Santana & McLaughlin
Invitation To Illumination
Live at Montreux 2011
Back in the early 70’s, John McLaughlin and Carlos Santana the guitar stylists got together to record an album – Love Devotion Surrender – which leant on their spiritual sides and included jazz influences. The highlight of that record was an exhilarating take on Coltrane’s A Love Supreme, featuring dizzying guitar rallies, spooky organ from the late Larry Young and a hypnotic mantra-like bass line over a steady tempo. On the later Welcome album by Santana, these two took a torch to FlameSky, towards the end of the running sequence. Now older and in John’s case somewhat less frenetic, the two masters took to the Montreux Festival stage in 2011 with an awesome band of cool players to play a set of blues, and jazz tunes with the requisite amounts of groove and incendiary playing.
This double live album really raises the roof, as video clips I have found further testify. The joy on the stage is evident. Festival boss the late Claude Nobs must have been delighted and indeed Carlos gets him to play harp on the final number.
Cindy Blackman Santana and the mighty Denis Chambers man the drumkits, percussionist Paul Recow has an interesting time complementing the moods, the rolling bass of Etienne M’Bappe is staggering as is the bass of Benny Rietveld and the keyboard player David Matthews seems to channel McCoy Tyner, Herbie Hancock and Cedar Walton at will. Vocals are added here and there by Tony Lindsay and Andy Vargas. Kicking off with Echoes of Angels and then heading into The Live Divine, the set shows what seems to be effortless and endless style and power, the guitars blending and then dancing round each other, like aural fireflies.
Don’t let the white clothing and spiritual stuff put you off, this band rocks out and puts feel above technique wherever it counts. Naima is gently handled – McLaughlin admitted to enjoying the Jeff Beck rendition – whilst the Lightnin’ Hopkins number Downstairs is given a toe-tapping r & b workout ; then a nod to Miles on Black Satin is a further treat. John was of course on Bitches Brew. At times here his guitar playing recalls his work with LifeTime, the shortlived outfit with Tony Williams, Young and Jack Bruce, who almost fell over when I told him I was there at their London Marquee debut European gig. ( ‘Where did it put your head, Pete ? !! Where ??!!’). A Love Supreme is reprised in a slightly mellower vein and it still takes your mind somewhere else. The great John Lee Hooker cut Shake It Up and Go takes the concert out on a chugging blues groove.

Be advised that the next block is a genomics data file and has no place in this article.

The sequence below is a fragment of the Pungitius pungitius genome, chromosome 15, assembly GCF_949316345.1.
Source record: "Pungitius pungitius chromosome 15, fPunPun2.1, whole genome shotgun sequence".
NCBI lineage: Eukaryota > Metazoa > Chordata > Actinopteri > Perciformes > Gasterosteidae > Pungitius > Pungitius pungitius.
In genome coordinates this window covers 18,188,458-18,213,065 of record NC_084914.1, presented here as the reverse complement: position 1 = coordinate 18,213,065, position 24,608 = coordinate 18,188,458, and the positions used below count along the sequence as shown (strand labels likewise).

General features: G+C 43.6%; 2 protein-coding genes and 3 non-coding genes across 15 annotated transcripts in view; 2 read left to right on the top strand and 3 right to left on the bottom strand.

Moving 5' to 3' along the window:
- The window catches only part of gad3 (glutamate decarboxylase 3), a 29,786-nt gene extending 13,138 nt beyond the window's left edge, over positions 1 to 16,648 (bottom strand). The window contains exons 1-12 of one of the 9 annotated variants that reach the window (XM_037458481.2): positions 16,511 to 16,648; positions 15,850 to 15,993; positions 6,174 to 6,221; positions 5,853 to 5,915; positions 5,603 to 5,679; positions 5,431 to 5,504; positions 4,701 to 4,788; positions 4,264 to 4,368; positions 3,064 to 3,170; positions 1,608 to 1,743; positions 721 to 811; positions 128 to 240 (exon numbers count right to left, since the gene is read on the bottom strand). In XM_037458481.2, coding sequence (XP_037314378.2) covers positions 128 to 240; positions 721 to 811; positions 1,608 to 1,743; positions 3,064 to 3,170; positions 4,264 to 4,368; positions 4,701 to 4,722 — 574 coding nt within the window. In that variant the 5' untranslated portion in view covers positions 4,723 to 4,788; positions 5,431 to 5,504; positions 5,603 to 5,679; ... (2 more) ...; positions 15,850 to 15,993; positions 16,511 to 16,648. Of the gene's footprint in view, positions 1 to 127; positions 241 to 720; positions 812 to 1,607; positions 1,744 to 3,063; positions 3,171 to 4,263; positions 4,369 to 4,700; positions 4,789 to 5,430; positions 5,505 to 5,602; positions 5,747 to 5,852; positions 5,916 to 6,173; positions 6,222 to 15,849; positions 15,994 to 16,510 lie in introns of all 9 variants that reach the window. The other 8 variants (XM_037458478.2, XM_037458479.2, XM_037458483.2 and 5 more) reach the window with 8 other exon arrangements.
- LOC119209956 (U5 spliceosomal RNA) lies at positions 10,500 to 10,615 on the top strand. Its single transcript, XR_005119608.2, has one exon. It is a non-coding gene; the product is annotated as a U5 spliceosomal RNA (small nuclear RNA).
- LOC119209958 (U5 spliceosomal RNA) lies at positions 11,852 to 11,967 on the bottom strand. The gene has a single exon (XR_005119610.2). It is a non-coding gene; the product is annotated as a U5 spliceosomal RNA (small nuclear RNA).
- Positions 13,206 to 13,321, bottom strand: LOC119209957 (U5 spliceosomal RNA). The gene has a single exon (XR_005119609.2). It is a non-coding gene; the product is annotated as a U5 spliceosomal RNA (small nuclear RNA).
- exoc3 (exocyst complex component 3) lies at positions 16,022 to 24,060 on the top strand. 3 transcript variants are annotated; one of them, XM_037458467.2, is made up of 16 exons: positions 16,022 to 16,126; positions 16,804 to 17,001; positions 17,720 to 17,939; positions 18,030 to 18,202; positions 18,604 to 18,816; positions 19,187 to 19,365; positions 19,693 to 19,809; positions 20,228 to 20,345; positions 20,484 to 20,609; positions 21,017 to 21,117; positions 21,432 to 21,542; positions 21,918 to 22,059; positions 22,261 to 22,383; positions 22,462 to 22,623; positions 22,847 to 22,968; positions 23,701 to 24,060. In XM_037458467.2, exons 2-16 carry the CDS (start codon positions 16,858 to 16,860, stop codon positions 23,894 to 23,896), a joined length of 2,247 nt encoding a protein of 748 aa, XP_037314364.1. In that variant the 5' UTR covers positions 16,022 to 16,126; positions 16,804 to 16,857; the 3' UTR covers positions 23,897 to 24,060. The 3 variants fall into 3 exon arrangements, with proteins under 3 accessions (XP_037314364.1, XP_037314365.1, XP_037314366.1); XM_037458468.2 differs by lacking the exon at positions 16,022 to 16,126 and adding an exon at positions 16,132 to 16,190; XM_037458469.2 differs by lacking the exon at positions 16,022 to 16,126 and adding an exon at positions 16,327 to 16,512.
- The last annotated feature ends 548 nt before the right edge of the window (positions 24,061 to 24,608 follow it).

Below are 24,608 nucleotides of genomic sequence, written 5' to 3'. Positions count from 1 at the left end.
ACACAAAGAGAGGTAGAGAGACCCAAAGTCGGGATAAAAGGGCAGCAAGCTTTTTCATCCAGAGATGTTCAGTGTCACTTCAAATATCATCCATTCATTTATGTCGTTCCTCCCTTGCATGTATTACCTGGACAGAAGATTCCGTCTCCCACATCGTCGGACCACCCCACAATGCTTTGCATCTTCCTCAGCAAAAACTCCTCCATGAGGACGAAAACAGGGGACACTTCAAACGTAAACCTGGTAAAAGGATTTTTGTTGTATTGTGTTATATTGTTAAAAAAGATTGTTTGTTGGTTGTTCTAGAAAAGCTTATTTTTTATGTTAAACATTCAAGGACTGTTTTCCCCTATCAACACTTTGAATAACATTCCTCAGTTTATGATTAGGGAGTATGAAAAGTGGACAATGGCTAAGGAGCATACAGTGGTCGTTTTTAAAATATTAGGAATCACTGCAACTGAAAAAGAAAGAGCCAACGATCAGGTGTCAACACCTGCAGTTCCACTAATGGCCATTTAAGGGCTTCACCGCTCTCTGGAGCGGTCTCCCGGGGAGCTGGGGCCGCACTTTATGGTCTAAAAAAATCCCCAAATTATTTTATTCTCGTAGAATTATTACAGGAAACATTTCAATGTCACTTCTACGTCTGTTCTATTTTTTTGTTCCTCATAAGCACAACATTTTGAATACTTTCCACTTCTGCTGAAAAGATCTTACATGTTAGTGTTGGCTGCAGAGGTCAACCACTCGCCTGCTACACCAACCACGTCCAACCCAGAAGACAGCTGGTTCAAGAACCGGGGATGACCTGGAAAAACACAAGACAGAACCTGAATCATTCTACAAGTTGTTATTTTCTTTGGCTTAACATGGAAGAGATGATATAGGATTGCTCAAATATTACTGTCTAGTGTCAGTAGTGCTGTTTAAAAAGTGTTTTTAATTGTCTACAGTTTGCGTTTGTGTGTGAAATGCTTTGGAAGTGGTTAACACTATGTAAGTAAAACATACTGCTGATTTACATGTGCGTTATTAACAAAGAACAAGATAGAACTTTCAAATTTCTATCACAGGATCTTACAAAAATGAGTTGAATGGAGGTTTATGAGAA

Having been turned on to Pharoah Sanders’ Upper & Lower Egypt by the late and dear Rob Tyner of the MC5 back in the day, I was pleased to find they had included this brooding tune in the set and for me it is the highlight of the package. After a brief float through Venus, Carlos hits the edgy Egypt tempo at @ 2:09 whereupon a beaming McLaughlin starts pumping out the theme, with Carlos doubling than stalking the motif before they both play blazing guitar breaks, laying back to let the electric piano mentholate the tune over pounding drums and percussion.
Then Carlos lays into his guitar like Lou Reed on Run Run Run as they head towards the wrap-up. It’s a starburst of cathartic rock splendour.
This is my live recording release of the year, but best of all it looks as though it was fun.
Santana & McLaughlin: ‘Invitation To Illumination’ Live at Montreux 2011 is out now on Eagle Rock/Universal. To purchase it visit: http://www.eagle-rock.com/artist/santana/#.VoFKWPmLTIU